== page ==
Five months after it was pitched to the city, a $350 million development proposal that would salvage part of the failed Navy Hill plan remains in play.
In a specially-called meeting last week, the City Council met in closed session with city administrators to discuss the disposition of the Public Safety Building property at 500 N. 10th St., where Capital City Partners has proposed a 20-story tower and mixed-use office complex.
CCP, the development team that was enlisted for Navy Hill, offered in May to buy the city-owned property and redevelop it, with VCU Health signed on to anchor the tower.
No action was taken after the closed session, but the discussion indicates that CCP’s offer remains on the table and on the city’s list of priorities.
Administration spokesman Jim Nolan said the city’s economic development staff remains in communication with CCP.
“We are keeping council apprised of our progress in meeting their desired business terms, and where we are with the developer,” Nolan said in an email. “Our discussions with the developer have been productive.”
Economic development officials had said in June that they wanted the council’s permission to start negotiations with CCP. A formal authorization has yet to be made, as the majority of the council that voted down Navy Hill in February said they first wanted certain steps taken before any offer could be considered through a request-for-proposals process.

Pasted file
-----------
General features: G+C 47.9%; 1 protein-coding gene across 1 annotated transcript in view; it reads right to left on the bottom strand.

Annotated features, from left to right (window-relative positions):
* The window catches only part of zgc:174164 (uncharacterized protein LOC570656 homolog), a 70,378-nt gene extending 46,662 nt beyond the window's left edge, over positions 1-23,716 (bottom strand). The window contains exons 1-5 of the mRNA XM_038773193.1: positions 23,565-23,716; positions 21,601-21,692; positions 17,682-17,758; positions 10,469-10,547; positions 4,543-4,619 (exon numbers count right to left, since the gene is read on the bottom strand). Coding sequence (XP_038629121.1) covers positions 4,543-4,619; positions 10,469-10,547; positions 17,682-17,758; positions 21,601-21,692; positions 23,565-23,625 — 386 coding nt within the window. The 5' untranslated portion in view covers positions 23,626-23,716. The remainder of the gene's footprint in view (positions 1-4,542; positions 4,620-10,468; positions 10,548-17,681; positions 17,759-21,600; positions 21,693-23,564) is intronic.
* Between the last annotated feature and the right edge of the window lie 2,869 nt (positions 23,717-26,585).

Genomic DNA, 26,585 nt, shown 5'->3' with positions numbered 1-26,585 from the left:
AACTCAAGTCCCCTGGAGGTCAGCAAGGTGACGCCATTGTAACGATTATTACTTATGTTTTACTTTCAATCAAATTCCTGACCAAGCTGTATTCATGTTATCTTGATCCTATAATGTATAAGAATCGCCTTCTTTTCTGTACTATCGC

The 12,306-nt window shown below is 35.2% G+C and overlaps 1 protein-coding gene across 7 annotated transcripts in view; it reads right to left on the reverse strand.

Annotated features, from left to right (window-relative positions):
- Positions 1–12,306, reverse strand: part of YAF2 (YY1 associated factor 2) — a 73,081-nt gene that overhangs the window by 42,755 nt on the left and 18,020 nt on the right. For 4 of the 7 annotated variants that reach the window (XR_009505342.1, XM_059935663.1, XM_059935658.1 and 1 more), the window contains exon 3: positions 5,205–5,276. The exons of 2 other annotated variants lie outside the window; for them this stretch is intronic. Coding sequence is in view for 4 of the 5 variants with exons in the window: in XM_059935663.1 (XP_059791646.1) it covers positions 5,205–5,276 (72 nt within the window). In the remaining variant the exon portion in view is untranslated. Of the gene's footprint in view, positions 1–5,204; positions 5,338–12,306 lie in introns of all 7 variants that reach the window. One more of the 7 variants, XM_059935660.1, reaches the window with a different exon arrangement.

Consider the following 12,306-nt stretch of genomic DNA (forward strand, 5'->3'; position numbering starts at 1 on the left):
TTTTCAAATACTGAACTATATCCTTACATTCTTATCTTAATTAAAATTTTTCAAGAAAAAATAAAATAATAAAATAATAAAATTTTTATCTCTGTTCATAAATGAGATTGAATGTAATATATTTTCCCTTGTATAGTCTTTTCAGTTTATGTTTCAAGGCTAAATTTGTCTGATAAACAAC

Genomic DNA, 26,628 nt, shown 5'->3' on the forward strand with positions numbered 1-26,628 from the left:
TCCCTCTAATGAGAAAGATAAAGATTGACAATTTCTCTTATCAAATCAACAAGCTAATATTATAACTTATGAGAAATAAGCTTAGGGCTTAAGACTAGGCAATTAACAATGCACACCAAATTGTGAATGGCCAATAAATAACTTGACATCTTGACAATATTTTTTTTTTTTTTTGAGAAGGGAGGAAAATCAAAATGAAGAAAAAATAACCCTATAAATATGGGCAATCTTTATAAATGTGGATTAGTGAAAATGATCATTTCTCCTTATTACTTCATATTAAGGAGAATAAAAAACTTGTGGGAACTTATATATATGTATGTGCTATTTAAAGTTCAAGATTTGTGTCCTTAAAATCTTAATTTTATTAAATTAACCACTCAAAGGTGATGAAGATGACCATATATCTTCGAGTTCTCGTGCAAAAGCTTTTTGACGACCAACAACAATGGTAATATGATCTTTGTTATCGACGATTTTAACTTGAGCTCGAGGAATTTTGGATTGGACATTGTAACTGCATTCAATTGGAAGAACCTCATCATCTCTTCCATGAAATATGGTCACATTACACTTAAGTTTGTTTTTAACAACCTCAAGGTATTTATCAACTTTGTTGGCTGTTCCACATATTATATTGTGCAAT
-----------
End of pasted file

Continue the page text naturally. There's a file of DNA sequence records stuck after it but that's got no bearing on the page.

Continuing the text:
Those steps include public outreach and development of a plan specific to the Coliseum area. They also requested appraisals of city-owned property that would be offered through an RFP, including the Public Safety Building site.
The council was told in June those appraisals were completed, and administrators pointed to surveys and other outreach tied to the Richmond 300 master plan update as contributing toward the council’s request.
Those efforts included two virtually-held public meetings specific to the development of a so-called Coliseum Framework Plan, which city planners and consultants intend to wrap up now that the Richmond 300 document has been finalized and submitted to the city.
The council is scheduled to introduce and refer the document to a committee Nov. 9, with a potential vote to adopt it slated for Dec. 14.
Maritza Pechin, a planner with consulting firm AECOM who is serving as Richmond 300’s project manager, said the group is resuming its work on the Coliseum-area plan, with a third public meeting to be held sometime next month.
“We have been focusing our efforts on getting Richmond 300 through the legislative process,” Pechin said in an email in late September. “For the Coliseum Framework Plan, we are planning to conduct some stakeholder interviews in October and will host another round of public meetings in November.”
Earlier this year, the city declared the Public Safety Building as surplus property — a move required by city code before the council can issue an RFP or consider unsolicited offers. The building initially was included among other city-owned properties that administrators proposed declaring surplus as a group, but the proposal was amended so the building could be declared surplus individually.